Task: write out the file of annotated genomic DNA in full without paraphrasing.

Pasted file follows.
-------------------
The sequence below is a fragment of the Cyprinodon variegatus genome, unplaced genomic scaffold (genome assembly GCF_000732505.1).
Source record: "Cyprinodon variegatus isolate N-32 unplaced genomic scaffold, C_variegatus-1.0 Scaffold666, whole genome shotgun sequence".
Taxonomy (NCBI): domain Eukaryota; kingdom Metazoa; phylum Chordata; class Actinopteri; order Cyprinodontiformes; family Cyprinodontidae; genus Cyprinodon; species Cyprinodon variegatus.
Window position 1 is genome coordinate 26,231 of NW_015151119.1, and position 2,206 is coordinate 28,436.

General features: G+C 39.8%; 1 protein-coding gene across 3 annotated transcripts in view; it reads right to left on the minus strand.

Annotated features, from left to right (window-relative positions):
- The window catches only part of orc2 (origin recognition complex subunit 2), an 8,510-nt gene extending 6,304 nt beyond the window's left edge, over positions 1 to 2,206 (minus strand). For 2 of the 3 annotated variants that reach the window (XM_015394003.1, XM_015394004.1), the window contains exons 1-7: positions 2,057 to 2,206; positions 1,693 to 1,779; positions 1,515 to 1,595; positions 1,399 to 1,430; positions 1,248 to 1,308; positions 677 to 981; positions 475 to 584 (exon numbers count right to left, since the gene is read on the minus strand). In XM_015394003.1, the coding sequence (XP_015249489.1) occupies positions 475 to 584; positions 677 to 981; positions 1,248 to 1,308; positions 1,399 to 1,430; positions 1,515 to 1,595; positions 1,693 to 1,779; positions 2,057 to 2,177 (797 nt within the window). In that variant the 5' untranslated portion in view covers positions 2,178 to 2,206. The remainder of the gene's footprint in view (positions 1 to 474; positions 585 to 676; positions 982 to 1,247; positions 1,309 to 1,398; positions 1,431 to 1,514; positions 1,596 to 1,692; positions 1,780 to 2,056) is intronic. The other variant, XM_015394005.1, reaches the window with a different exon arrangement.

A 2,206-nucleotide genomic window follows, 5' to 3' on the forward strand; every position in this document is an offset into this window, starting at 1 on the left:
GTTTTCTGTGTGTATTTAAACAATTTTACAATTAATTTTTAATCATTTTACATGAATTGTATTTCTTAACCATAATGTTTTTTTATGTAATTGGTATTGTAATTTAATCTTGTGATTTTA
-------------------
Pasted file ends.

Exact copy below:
The sequence below is a fragment of the Cyprinodon variegatus genome, unplaced genomic scaffold (genome assembly GCF_000732505.1).
Source record: "Cyprinodon variegatus isolate N-32 unplaced genomic scaffold, C_variegatus-1.0 Scaffold666, whole genome shotgun sequence".
Taxonomy (NCBI): domain Eukaryota; kingdom Metazoa; phylum Chordata; class Actinopteri; order Cyprinodontiformes; family Cyprinodontidae; genus Cyprinodon; species Cyprinodon variegatus.
Window position 1 is genome coordinate 26,231 of NW_015151119.1, and position 2,206 is coordinate 28,436.

General features: G+C 39.8%; 1 protein-coding gene across 3 annotated transcripts in view; it reads right to left on the minus strand.

Annotated features, from left to right (window-relative positions):
- The window catches only part of orc2 (origin recognition complex subunit 2), an 8,510-nt gene extending 6,304 nt beyond the window's left edge, over positions 1 to 2,206 (minus strand). For 2 of the 3 annotated variants that reach the window (XM_015394003.1, XM_015394004.1), the window contains exons 1-7: positions 2,057 to 2,206; positions 1,693 to 1,779; positions 1,515 to 1,595; positions 1,399 to 1,430; positions 1,248 to 1,308; positions 677 to 981; positions 475 to 584 (exon numbers count right to left, since the gene is read on the minus strand). In XM_015394003.1, the coding sequence (XP_015249489.1) occupies positions 475 to 584; positions 677 to 981; positions 1,248 to 1,308; positions 1,399 to 1,430; positions 1,515 to 1,595; positions 1,693 to 1,779; positions 2,057 to 2,177 (797 nt within the window). In that variant the 5' untranslated portion in view covers positions 2,178 to 2,206. The remainder of the gene's footprint in view (positions 1 to 474; positions 585 to 676; positions 982 to 1,247; positions 1,309 to 1,398; positions 1,431 to 1,514; positions 1,596 to 1,692; positions 1,780 to 2,056) is intronic. The other variant, XM_015394005.1, reaches the window with a different exon arrangement.

A 2,206-nucleotide genomic window follows, 5' to 3' on the forward strand; every position in this document is an offset into this window, starting at 1 on the left:
GTTTTCTGTGTGTATTTAAACAATTTTACAATTAATTTTTAATCATTTTACATGAATTGTATTTCTTAACCATAATGTTTTTTTATGTAATTGGTATTGTAATTTAATCTTGTGATTTTA